Unmet Water Demand and the Future of the Verde River

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Ring-Necked Ducks - Ted Grussing small

Ring-Necked Ducks are one of the many bird species that depend on surface water resources in the Verde River Watershed. Photo by Ted Grussing.

Virtually all water for domestic, industrial, and commercial use throughout the Verde River watershed is pumped from thousands of water wells. These wells draw from aquifers that are hydrologically connected to the Verde River and whose groundwater provides the base flow that keeps the Verde River flowing year-round.

The recent demand analysis report of the Central Yavapai Highlands Water-Resources Management Study (CYHWRMS) projected future unmet water demands by 2050 in the Prescott Active Management Area (PrAMA) of 19 cubic feet per second (cfs); this excludes Prescott Valley’s future unmet water demand, which was estimated at 19 cfs by CYHWRMS and is obtained in part from outside of the Verde River watershed. CYHWRMS also projected future unmet water demands by 2050 of 4 cfs for the Big Chino Valley and 14 cfs for the Verde Valley.

Projected future unmet water demand by 2050 for the Big Chino Valley seems unreasonably low. The part of the valley that overlies the Big Chino basin-fill aquifer contains approximately 225 square miles of rolling grassland that is either privately-owned ranch land or Arizona State Trust land. Both could be readily developed. Accordingly, the Big Chino Valley could easily support 50,000 or more new single-family homes with a potential future unmet water demand of 17 cfs or more.

A future demand of 36 cfs (19 cfs plus 17 cfs) from the upper Verde River watershed — the combined areas of the PrAMA (excluding Prescott Valley) plus the Big Chino Valley, all hydrologically connected to the Verde River above the U.S. Geological Survey (USGS) Paulden streamgage — is double the 18-cfs base flow at the gage over the last five years.

Big Chino and Prescott AMA by ADWR

Map source: Arizona Geological Survey

Pumping and consumption of groundwater in our watersheds depletes the groundwater contribution (the base flow) to the connected perennial streams. Ultimately the removal of groundwater reduces the base flow by a rate equal to the pumping rate. The effect of the anticipated future pumping in the upper Verde River watershed would be eventual loss of the 18 cfs of the base flow at the Paulden gage.

One result will be an intermittently dry Verde River for its upper 25 miles — flowing only in response to storm or snowmelt events. Another will be reduction of base flow at the USGS Clarkdale streamgage — on the Verde River just above the Verde Valley — as well as throughout the Verde Valley by 18 cfs. Had that 18-cfs depletion occurred by the 1970s, there would have been periods of no streamflow at a gage that was operated by the USGS on the Verde River at White bridge from 1971 through 1978. There streamflow at the gage was 18 cfs or less for as many as 12 to 24 days during the irrigation seasons from 1975 through 1978.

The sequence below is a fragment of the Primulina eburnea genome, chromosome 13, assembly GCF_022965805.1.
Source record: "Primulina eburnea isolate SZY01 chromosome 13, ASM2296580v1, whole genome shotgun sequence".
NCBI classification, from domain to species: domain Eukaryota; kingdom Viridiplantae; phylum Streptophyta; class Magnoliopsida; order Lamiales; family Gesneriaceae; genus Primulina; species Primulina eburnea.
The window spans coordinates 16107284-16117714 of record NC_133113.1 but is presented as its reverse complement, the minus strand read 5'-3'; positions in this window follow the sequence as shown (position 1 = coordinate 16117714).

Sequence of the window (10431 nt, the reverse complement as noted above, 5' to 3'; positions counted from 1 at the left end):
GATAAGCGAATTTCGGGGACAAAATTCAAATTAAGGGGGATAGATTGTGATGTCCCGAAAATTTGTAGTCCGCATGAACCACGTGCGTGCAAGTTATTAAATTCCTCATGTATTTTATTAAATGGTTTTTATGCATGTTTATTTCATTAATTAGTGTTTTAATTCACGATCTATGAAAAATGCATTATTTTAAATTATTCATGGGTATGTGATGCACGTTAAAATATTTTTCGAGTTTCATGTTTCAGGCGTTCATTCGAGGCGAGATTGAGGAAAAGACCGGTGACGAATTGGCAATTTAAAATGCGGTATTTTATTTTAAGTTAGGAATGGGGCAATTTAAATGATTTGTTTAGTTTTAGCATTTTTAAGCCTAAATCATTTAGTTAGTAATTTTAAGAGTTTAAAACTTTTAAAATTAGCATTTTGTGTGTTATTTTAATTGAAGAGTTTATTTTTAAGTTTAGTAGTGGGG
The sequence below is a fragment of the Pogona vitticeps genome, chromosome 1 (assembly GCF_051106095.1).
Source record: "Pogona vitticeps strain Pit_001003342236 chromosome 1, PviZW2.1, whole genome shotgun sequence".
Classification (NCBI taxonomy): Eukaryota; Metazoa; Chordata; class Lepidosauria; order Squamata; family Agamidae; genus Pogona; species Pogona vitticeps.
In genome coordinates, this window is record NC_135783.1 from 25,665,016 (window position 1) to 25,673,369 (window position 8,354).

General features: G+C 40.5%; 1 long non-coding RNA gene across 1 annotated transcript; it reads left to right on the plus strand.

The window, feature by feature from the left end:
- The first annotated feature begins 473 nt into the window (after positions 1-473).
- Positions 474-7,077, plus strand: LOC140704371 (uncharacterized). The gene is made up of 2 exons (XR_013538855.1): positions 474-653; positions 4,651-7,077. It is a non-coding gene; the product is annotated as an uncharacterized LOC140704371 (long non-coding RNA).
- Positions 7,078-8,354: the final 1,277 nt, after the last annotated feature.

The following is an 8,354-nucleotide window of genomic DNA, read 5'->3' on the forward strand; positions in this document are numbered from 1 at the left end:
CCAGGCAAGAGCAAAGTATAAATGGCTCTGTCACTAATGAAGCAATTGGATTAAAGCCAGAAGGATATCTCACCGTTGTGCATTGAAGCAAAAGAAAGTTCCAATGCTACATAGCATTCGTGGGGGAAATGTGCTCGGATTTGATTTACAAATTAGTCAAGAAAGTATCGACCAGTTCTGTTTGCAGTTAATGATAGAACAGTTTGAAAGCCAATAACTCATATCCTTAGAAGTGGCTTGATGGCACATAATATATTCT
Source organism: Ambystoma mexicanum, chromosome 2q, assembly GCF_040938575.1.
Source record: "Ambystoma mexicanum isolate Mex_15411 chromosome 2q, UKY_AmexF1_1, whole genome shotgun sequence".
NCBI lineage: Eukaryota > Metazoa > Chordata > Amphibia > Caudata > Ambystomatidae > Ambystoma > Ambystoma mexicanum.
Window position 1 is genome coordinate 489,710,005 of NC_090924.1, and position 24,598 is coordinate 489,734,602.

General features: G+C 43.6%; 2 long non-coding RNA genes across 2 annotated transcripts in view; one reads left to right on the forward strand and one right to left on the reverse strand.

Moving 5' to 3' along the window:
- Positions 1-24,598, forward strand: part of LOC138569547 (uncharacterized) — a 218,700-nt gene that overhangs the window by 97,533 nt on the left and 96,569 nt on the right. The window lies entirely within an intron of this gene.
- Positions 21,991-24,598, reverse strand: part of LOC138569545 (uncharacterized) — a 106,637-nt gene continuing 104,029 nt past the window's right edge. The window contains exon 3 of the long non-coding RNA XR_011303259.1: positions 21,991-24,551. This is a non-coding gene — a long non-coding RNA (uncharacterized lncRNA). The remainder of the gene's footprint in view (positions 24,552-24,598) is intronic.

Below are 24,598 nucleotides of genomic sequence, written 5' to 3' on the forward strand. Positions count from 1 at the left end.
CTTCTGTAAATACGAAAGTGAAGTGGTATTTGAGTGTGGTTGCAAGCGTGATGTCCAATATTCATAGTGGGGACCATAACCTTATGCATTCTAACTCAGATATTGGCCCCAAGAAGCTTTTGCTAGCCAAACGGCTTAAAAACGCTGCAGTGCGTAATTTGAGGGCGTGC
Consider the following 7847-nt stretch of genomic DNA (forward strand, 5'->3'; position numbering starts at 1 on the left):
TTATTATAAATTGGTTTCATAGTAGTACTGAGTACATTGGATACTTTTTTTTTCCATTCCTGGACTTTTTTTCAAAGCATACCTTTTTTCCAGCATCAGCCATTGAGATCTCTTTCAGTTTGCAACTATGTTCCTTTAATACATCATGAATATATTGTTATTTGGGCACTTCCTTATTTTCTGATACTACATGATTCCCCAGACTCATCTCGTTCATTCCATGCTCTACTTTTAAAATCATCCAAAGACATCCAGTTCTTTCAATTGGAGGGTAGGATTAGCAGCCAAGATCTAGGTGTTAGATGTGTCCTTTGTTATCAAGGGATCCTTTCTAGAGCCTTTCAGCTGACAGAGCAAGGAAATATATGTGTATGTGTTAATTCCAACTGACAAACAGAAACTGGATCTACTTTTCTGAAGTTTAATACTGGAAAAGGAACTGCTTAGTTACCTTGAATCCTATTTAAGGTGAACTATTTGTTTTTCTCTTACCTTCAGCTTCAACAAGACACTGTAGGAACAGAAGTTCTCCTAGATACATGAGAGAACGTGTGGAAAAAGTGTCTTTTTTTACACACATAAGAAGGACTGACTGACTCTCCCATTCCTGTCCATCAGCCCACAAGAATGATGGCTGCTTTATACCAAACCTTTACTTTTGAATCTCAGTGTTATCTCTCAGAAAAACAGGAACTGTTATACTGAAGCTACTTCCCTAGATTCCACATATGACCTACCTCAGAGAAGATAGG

Combination of the 18-cfs depletion of base flow from pumping in the upper Verde River watershed with the 14-cfs depletion in base flow generated within the Verde Valley gives an eventual depletion of Verde River base flow of 32 cfs. If that 32-cfs depletion had already occurred, there would have been periods of no streamflow at the USGS Camp Verde streamgage, which is located on the Verde River well below both Camp Verde and all of the Verde Valley’s irrigation diversions. Streamflow of 32 cfs or less was recorded there for totals of 1 to 20 days in the summers of 2004, 2007, 2009, 2012, 2013, and 2014.

Speculation about the impact of the future unmet demands of CYHWRMS on the actual flow at these streamgages is hypothetical. In fact, the issue is more complicated. A warmer and drier climate will negatively affect base flow and summer streamflow. The CYHWRMS analysis does not account for the continued depletion of base flow from groundwater pumping already in place; the USGS estimated depletion of 10 cfs by 2110 at the Camp Verde streamgage from continued pumping by only those wells that existed in 2005.

On the plus side, exciting work is underway in the Verde Valley to increase the efficiency of the Verde Valley’s irrigation diversions and of the crop irrigation they supply. In addition, growing commitment by some municipalities to maximize reuse of treated wastewater to partly offset our demand on groundwater is a welcome step.

Our valued river is at risk. We must protect our groundwater. We can’t wait. Delay will make protecting the year-round flow of the Verde River flow ever more difficult, and inaction will doom it.

By Ed Wolfe, Chairman of the Verde River Basin Partnership
May 2015

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